As it turns out, guilt trips are not a highly effective means toward change when it comes to small children. Go figure.

Anyway, it has me thinking about forgiveness, an act that is much more difficult to come by when the offending party hasn’t actually asked for it.

I err on the side of over-sensitive and easily wounded. I’ve certainly come a long way in this regard (mostly thanks to Jake’s magical prowess with reasoning), but I can still pinpoint times in my life where I had to move forward from something without an apology. Parenting included (let’s talk about how irrational I can get when inadvertently head-butted in the face or made late to something because of an ill-timed tantrum).

And, lately, it’s in each one of these moments that I’m always reminded of what God says to Jonah after Jonah is whining about how unfair it is that God showed mercy on the people of Ninevah.

“Do you do well to be angry?”

Loving kids is to understand sacrifice. Sometimes it’s just easier to be mad. But in these moments, that simple question has started whispering in above the beating drum: Do you do well to be angry?


The answer is always no (even if there is a strong justification for the anger¹).

The principle transcends parenting, really; it’s just another example of how this whole being-a-mom thing is refining me into a better person or whatever.

So here’s to burying the anger, the self-pity, and the other bummer qualities that distract us from better things. Good things. Important things. Refining things.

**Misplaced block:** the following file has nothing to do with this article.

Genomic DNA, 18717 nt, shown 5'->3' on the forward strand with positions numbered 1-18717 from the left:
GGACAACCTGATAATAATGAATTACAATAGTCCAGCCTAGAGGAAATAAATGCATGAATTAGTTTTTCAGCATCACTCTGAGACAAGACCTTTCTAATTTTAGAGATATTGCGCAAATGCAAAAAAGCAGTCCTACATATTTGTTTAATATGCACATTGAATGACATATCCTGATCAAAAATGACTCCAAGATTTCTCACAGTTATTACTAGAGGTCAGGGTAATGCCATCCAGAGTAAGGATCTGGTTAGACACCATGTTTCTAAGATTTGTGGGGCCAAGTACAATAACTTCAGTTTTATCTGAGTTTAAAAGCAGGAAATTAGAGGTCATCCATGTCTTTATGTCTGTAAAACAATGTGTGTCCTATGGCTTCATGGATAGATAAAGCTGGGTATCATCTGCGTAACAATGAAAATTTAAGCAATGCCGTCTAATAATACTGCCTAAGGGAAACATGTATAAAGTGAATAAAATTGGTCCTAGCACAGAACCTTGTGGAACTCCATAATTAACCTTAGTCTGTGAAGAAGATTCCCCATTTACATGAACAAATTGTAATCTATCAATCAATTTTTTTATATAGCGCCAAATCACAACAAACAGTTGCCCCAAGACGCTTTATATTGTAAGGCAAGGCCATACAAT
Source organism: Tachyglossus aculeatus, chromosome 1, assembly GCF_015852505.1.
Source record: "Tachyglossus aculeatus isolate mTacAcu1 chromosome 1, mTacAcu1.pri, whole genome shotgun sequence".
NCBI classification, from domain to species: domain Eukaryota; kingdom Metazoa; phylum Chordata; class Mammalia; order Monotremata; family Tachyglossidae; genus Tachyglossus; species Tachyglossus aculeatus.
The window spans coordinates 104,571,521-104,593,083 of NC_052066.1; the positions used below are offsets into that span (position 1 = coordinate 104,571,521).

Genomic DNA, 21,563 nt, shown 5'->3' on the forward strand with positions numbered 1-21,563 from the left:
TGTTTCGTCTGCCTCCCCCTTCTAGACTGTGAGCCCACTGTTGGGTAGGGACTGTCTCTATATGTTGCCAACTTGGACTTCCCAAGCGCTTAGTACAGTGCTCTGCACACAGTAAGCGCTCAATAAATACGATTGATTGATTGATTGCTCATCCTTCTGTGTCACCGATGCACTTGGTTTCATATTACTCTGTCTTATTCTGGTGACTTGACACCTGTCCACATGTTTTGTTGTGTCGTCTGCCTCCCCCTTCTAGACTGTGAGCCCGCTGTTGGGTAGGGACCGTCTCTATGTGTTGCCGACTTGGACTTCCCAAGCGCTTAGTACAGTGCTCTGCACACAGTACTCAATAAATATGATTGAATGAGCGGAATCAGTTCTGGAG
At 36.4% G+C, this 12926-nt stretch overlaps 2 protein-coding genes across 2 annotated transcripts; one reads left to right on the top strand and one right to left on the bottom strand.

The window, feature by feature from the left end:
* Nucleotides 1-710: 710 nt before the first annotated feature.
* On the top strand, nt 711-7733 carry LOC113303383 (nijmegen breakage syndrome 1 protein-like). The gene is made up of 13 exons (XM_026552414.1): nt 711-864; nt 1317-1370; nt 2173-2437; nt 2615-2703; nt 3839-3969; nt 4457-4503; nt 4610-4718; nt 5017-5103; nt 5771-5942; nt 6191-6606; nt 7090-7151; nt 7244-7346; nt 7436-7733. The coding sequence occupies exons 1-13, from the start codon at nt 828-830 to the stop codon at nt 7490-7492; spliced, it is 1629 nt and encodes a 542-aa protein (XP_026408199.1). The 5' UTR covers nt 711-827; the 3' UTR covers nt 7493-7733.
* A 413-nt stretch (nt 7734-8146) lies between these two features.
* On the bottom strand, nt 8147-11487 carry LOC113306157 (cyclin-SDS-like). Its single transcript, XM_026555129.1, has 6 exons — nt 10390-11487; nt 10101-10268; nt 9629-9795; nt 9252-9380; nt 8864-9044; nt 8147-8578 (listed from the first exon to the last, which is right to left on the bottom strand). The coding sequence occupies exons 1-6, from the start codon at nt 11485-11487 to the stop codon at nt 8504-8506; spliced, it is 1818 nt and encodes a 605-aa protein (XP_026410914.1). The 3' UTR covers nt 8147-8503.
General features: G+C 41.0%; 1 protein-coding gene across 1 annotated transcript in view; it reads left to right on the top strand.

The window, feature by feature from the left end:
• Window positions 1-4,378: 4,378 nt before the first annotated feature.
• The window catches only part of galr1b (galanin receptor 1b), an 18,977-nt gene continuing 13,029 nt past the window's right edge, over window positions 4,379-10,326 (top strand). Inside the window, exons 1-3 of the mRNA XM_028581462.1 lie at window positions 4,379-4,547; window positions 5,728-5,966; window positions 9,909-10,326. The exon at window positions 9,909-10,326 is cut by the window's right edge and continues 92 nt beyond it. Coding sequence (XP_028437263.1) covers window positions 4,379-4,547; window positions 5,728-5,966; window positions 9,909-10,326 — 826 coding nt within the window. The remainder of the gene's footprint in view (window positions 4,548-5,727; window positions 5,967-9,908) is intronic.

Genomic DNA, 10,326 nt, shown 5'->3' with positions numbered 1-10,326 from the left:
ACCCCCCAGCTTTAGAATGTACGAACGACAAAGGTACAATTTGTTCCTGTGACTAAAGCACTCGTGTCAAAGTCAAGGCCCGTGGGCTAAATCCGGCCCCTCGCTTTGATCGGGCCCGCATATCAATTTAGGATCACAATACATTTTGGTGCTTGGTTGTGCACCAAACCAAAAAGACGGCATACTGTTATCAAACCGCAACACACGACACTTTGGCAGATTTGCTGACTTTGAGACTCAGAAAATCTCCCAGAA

At least, that’s what I’ll be telling myself at 6:15 tomorrow morning.

¹ For the record, I don’t think a 6:15 a.m. wake-up call is reason to justify being angry. It’s not such a bad time to wake up; it just happens to be the most recent change that has me reeling a bit. And, It’s not my fault that I’m so tired in the morning. I blame NBC, Eastern Standard Time, and Simone Biles.

a few of my favorite things.

I tend to love things emphatically. Harry Potter. McDonald’s soft serve ice cream. My kids’ bedtime (and when they actually stay in bed WHICH HAS BEEN HAPPENING). The way a fine-tip sharpie changes your handwriting from everyday average to fancy in just moments (this last one has helped increase my correspondence tremendously).

I’m finding that summer intensifies my love of things which I think is mostly thanks to Vitamin D and longer days to fill with wonderful things.Anyway, mostly for my own reflective purposes and because I love to tell other people about the various things I love, here are a few of my favorite things right now:

The library. More specifically, the fact that I can check eBooks out and have them delivered wirelessly to my Kindle from the comfort of my home. Attention, people who are buying books: libraries let you read these same books for free! Free!

I have, lately, been obsessively reading memoirs and autobiographies. I already referenced Kelle Hampton’s book, Bloom: Finding Beauty in the Unexpected, awhile ago, but recently I’ve been making my way through the minds of various actresses (you can click on the pictures to read more via Amazon although obviously I would suggest utilizing your local library).